These are profound questions about what it means to live in a free and equal society. Does “freedom” include the right to discriminate against non-believers? It seems American Christians are increasingly answering “yes” to this question. It seems they believe they have the right to pray and worship in public spaces, refuse public education, public-health measures, and deprive women and LGBTQ+ citizens of their civil rights.
Legislative and legal bulwarks of civil rights
During the 20th century, US courts ruled broadly in favor of the establishment clause, and against official religion, moving the US closer to being a fully secular nation. An important part of this trend was increased legal protection for universal civil rights, mainly thanks to the Civil Rights Act of 1964, and the Voting Rights Act of 1965. Additional key laws protecting civil rights were the Equal Employment Opportunity Act, and the Fair Housing Act. But the push to expand civil rights didn’t stop there. Several key Supreme Court decisions expanded privacy and self-determination. These included:
- Loving v. Virginia – established the right to marry anyone of any race
- Griswold v. Connecticut – established the right to contraception
- Roe v. Wade – Planned Parenthood v. Casey – established the right to abortion
- Obergefell v. Hodges – established the right to same-gender marriage
These laws and court decisions established important protections that form a baseline of the equal treatment under the law necessary for a secular society. But every single one of them has received furious pushback from Christian affiliated lobbying arms and legal think tanks. These include The Federalist Society, The Thomas More Law Center, and the American Legislative Exchange Council–among others.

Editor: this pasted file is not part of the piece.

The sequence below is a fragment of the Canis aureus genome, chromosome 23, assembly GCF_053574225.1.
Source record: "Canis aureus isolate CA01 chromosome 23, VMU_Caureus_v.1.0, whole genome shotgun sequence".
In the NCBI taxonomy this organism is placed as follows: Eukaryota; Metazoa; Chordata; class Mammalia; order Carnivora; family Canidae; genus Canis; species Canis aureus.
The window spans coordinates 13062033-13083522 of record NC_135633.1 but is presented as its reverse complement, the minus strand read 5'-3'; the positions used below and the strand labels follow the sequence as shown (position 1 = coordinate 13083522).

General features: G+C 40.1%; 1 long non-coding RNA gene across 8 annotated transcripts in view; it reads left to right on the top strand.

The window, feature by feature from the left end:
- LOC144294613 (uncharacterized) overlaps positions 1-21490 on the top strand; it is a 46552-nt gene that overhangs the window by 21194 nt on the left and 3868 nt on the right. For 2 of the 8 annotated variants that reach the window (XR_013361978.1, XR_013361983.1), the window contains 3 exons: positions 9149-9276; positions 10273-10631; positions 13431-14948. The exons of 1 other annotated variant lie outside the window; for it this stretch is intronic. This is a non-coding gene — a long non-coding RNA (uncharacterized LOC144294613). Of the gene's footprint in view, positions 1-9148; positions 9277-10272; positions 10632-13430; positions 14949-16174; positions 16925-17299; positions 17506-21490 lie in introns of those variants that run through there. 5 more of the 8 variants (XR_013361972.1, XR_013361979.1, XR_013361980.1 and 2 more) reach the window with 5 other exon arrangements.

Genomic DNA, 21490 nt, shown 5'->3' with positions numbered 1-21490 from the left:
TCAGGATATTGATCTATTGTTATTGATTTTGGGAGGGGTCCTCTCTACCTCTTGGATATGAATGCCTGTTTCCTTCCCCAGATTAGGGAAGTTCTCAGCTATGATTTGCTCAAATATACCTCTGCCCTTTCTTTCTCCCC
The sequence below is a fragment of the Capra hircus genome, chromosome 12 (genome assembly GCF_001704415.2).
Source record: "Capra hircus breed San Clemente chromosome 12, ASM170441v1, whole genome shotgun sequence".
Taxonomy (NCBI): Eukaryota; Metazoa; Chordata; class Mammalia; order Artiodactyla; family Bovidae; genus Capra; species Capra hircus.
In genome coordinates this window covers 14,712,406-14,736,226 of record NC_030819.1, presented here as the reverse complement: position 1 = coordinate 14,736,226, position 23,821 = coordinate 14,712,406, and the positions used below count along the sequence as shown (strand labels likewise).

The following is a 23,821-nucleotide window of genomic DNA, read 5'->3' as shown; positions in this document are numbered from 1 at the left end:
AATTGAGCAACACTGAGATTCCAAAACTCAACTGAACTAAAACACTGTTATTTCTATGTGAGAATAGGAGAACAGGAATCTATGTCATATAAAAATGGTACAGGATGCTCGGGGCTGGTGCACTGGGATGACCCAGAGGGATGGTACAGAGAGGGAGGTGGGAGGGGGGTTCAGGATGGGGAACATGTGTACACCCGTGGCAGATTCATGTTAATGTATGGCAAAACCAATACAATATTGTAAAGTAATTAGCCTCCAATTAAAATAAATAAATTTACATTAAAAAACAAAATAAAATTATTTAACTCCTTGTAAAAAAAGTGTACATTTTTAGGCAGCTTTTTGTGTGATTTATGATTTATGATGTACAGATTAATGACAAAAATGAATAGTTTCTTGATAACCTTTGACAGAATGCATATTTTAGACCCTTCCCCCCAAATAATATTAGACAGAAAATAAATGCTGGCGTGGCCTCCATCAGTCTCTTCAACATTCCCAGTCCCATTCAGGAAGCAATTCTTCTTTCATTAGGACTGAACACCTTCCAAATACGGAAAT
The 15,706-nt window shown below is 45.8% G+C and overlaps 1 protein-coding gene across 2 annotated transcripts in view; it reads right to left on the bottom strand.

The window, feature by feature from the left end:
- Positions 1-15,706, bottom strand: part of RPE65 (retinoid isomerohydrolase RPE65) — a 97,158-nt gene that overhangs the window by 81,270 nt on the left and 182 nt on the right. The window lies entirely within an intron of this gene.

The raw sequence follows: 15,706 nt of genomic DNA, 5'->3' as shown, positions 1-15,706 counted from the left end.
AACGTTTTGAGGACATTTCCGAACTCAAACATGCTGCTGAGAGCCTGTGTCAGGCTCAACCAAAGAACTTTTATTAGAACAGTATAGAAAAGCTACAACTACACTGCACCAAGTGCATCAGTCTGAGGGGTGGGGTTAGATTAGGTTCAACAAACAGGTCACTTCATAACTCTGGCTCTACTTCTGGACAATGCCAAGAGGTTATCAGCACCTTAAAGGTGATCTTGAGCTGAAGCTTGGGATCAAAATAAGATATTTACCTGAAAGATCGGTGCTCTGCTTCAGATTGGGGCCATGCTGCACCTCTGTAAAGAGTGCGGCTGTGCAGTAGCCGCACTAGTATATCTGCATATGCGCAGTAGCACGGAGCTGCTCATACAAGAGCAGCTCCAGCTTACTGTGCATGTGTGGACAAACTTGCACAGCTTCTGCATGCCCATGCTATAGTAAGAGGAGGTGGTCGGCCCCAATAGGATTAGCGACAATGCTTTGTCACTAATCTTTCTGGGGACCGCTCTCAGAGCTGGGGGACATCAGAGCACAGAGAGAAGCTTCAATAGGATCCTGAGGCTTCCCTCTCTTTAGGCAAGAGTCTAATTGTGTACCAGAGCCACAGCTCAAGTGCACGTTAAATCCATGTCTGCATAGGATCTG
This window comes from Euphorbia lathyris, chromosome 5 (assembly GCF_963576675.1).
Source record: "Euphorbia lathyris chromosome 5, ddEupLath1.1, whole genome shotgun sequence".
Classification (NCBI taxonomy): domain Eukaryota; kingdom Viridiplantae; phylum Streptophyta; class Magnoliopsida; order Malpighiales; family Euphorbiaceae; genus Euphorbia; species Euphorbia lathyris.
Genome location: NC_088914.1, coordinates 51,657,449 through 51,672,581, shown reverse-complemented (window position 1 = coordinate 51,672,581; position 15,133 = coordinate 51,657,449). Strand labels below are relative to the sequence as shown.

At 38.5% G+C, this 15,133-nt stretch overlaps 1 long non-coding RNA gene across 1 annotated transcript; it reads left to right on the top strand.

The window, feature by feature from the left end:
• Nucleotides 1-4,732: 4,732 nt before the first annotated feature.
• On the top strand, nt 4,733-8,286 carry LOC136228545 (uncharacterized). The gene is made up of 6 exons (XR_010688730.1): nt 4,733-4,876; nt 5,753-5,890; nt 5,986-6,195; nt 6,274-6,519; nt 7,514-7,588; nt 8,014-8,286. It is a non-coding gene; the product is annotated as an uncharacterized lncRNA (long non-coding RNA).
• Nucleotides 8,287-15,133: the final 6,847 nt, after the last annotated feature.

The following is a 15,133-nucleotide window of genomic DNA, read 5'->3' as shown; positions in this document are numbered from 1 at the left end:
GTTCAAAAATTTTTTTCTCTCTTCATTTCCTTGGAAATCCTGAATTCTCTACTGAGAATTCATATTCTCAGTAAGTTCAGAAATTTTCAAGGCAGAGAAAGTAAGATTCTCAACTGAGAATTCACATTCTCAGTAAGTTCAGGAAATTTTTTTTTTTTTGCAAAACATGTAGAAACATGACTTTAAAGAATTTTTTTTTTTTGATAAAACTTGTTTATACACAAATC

Exclusion vs. Inclusion
Prominent Christian political action groups have opposed the expansion of secular civil rights since the late 1970s. Their boldest early success was achieved by Phyllis Schlafly’s Eagle Forum, which stopped the ratification of the Equal Rights Amendment by the states. Then, in 2022 six Federalist Society Supreme Court justices overturned Roe v. Wade and Planned Parenthood v. Casey, in their disastrous Dobbs v. Jackson decision. In about half of US states, women no longer have the right to make the most intimate decision about whether or not they want to give birth to a child.
Following the Dobbs decision, Christians have renewed their calls for national abortion and same-sex marriage bans, to roll back the right to contraception, and even to potentially revisit basic civil rights law, on the pretext that universal civil rights represent an “attack on religious liberty.” It’s difficult to understand how anyone could consider enforcement of a civil right to be an “attack on religious liberty,” but that’s the current state of play in America.
The primary social difference between American Christians and atheists then, is exclusion vs. inclusion. Christians are driven by their faith to insist that their scriptures should be codified into law, and they vote and lobby accordingly. They demand that even those who do not believe in Christianity should still be legally required to follow its teachings. This is not religious freedom, it’s privilege, and even domination. It’s imposing a set of beliefs by force. It’s excluding non-Christians from equal treatment under the law.
Atheists, on the other hand, simply want to be free not to believe. They’re certainly not trying to prevent Christians from believing, or practicing their religion in any way, except where that practice would conflict with civil rights. Atheists, therefore, want fairness and inclusion in the form of secularism, which means all laws and civil rights apply equally to majority and minority faiths, and non-believers.
How can anyone argue with that?